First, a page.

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Place Where a Whistle-Blower Can Catch His Breath

--It’s not Shangri-La, but to Michial Patric Thompson and others like him, “The Whistle Stop” is a paradise, of sorts. Thompson is a whistle-blower--someone who exposes fraud perpetrated by companies on their Defense Department contracts. The need for a special retreat can be better understood if one considers that many whistle-blowers suffer harassment from co-workers, loss of jobs and homes and deep depression--notwithstanding the Senate’s recent backing of legislation that provides whistle-blowers with greater job safeguards. So, “The Whistle Stop,” started by Donald R. Soeken, a Maryland psychiatric social worker, nestled in the mountains of southeastern West Virginia, offers Thompson counseling and a relaxed environment. “I still wake up nights wondering how I’m going to afford to get the kids new shoes or a new pair of pants,” said the 35-year-old Indiana father of four who lost his job, his home, his friends--and his confidence. “Here, at least, I can stoke up the wood stove while I wonder and not have to worry about my family’s safety or look over my shoulder every time I go out.” His problems began after he told U.S. inspectors in January, 1987, about falsified papers relating to the military’s Hummer general purpose vehicle.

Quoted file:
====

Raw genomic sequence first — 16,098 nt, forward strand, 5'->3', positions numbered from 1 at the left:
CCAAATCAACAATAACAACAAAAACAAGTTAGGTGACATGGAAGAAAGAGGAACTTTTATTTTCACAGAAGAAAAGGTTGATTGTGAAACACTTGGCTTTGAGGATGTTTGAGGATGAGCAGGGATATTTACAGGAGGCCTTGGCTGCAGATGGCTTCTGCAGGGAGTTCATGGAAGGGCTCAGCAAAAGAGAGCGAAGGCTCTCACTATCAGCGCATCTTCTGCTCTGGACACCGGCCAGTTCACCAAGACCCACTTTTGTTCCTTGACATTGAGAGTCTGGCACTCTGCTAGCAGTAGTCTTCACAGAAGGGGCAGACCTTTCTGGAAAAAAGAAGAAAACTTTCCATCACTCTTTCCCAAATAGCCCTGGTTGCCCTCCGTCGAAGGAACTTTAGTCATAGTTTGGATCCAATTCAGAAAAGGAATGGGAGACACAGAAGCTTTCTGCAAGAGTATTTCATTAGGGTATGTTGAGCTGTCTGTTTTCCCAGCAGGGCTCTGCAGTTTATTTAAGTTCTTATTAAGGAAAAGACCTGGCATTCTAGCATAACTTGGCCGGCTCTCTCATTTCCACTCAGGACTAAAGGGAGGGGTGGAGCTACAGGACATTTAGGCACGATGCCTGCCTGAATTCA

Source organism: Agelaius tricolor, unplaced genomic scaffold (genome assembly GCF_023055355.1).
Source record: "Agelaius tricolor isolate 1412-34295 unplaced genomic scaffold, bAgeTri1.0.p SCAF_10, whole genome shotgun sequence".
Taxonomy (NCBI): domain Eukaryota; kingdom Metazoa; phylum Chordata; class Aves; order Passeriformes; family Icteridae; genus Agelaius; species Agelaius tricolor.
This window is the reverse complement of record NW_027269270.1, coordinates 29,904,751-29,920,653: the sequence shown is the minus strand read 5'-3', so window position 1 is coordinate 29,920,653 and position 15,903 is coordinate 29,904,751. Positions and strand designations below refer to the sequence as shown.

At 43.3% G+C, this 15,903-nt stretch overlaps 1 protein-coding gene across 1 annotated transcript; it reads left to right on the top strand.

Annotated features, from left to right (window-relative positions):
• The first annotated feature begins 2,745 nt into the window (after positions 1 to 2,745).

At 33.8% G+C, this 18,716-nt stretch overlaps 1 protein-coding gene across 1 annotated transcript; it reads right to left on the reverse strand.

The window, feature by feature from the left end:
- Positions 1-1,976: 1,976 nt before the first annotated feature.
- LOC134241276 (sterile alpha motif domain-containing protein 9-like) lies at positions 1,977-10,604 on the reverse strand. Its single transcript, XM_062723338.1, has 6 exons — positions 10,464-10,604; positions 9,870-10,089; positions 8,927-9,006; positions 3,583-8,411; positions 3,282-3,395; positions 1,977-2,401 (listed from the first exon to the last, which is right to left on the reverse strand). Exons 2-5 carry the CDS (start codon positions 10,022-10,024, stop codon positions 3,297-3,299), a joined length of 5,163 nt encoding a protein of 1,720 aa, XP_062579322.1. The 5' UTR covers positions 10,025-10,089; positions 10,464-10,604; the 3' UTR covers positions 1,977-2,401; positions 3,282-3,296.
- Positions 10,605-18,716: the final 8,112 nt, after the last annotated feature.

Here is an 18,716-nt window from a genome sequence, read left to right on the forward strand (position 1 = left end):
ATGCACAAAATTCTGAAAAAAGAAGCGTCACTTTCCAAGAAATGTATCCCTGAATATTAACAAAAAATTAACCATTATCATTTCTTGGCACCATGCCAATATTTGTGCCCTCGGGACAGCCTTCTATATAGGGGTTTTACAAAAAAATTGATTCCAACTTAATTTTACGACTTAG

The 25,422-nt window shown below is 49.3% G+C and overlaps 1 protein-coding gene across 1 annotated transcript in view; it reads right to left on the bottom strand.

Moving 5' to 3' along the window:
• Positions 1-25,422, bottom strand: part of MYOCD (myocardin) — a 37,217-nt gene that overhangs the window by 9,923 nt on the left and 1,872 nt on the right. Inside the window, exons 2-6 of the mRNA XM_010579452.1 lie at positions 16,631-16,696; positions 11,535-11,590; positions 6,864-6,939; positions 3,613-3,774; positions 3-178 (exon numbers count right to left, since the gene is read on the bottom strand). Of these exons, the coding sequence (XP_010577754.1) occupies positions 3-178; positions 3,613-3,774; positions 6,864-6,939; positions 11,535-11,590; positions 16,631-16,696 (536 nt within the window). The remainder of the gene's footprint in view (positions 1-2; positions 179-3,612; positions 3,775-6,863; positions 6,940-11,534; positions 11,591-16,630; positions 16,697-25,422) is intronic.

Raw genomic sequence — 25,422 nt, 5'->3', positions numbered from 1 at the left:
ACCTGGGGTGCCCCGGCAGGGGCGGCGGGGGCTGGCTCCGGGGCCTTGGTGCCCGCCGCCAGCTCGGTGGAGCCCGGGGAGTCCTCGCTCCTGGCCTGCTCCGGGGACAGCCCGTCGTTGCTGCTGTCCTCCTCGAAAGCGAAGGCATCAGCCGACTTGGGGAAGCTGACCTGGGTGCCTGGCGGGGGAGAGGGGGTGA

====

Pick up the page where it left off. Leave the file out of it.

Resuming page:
--For 107 days, Jack Fisher has been kept alive with an electric blood pump while he awaits a heart transplant. And, in the process, Fisher, a 46-year-old bond salesman from New York, has become a medical pioneer. On Saturday, Fisher, a patient at Presbyterian-University Hospital of Pittsburgh, Pa., surpassed the 106-day record held by a Houston patient before he received a human heart. Fisher, who is eagerly looking to the day when he receives a human heart, said: “It’s not a record I want to break.” The device, known as the Novacor pump, does not require the removal of the patient’s own diseased heart and is intended to keep people alive while they await transplants. Fisher said he doesn’t mind the constant clicking of the pump. “If this stops clicking, I’m in trouble,” he said.


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